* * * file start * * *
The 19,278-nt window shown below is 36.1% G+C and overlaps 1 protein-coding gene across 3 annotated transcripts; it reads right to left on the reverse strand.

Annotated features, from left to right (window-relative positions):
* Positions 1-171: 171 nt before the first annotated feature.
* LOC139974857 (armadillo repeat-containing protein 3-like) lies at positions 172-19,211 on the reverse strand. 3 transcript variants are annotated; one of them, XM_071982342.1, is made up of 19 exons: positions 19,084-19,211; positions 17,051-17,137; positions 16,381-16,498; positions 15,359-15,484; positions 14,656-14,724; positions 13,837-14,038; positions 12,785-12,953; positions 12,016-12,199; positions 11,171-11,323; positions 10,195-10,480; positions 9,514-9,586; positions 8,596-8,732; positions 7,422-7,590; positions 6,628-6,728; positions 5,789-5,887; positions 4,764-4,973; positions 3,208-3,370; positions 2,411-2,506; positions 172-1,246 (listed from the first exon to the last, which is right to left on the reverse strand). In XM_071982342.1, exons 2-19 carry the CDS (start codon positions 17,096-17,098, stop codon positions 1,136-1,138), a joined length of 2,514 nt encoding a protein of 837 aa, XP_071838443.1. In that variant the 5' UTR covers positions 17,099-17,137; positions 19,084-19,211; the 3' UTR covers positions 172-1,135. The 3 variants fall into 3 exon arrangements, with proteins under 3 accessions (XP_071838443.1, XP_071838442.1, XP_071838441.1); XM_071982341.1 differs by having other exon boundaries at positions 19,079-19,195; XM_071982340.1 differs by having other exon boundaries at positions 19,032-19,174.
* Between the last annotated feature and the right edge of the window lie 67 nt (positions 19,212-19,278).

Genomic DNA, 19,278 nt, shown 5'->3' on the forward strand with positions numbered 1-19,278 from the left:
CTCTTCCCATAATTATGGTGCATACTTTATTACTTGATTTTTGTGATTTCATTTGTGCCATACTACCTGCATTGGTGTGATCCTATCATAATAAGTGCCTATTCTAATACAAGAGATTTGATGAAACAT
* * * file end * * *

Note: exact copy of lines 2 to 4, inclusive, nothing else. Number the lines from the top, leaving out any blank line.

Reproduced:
Annotated features, from left to right (window-relative positions):
* Positions 1-171: 171 nt before the first annotated feature.
* LOC139974857 (armadillo repeat-containing protein 3-like) lies at positions 172-19,211 on the reverse strand. 3 transcript variants are annotated; one of them, XM_071982342.1, is made up of 19 exons: positions 19,084-19,211; positions 17,051-17,137; positions 16,381-16,498; positions 15,359-15,484; positions 14,656-14,724; positions 13,837-14,038; positions 12,785-12,953; positions 12,016-12,199; positions 11,171-11,323; positions 10,195-10,480; positions 9,514-9,586; positions 8,596-8,732; positions 7,422-7,590; positions 6,628-6,728; positions 5,789-5,887; positions 4,764-4,973; positions 3,208-3,370; positions 2,411-2,506; positions 172-1,246 (listed from the first exon to the last, which is right to left on the reverse strand). In XM_071982342.1, exons 2-19 carry the CDS (start codon positions 17,096-17,098, stop codon positions 1,136-1,138), a joined length of 2,514 nt encoding a protein of 837 aa, XP_071838443.1. In that variant the 5' UTR covers positions 17,099-17,137; positions 19,084-19,211; the 3' UTR covers positions 172-1,135. The 3 variants fall into 3 exon arrangements, with proteins under 3 accessions (XP_071838443.1, XP_071838442.1, XP_071838441.1); XM_071982341.1 differs by having other exon boundaries at positions 19,079-19,195; XM_071982340.1 differs by having other exon boundaries at positions 19,032-19,174.